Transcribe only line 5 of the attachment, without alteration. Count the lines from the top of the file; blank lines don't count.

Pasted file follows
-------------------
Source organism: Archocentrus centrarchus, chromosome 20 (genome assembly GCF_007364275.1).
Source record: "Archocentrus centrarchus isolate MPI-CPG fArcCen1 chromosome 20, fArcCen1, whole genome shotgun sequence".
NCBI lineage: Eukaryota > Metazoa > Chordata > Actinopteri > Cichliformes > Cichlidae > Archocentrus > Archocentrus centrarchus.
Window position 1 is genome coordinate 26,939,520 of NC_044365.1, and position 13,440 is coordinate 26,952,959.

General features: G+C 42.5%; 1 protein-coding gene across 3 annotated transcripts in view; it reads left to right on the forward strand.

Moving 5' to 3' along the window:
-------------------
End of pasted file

General features: G+C 42.5%; 1 protein-coding gene across 3 annotated transcripts in view; it reads left to right on the forward strand.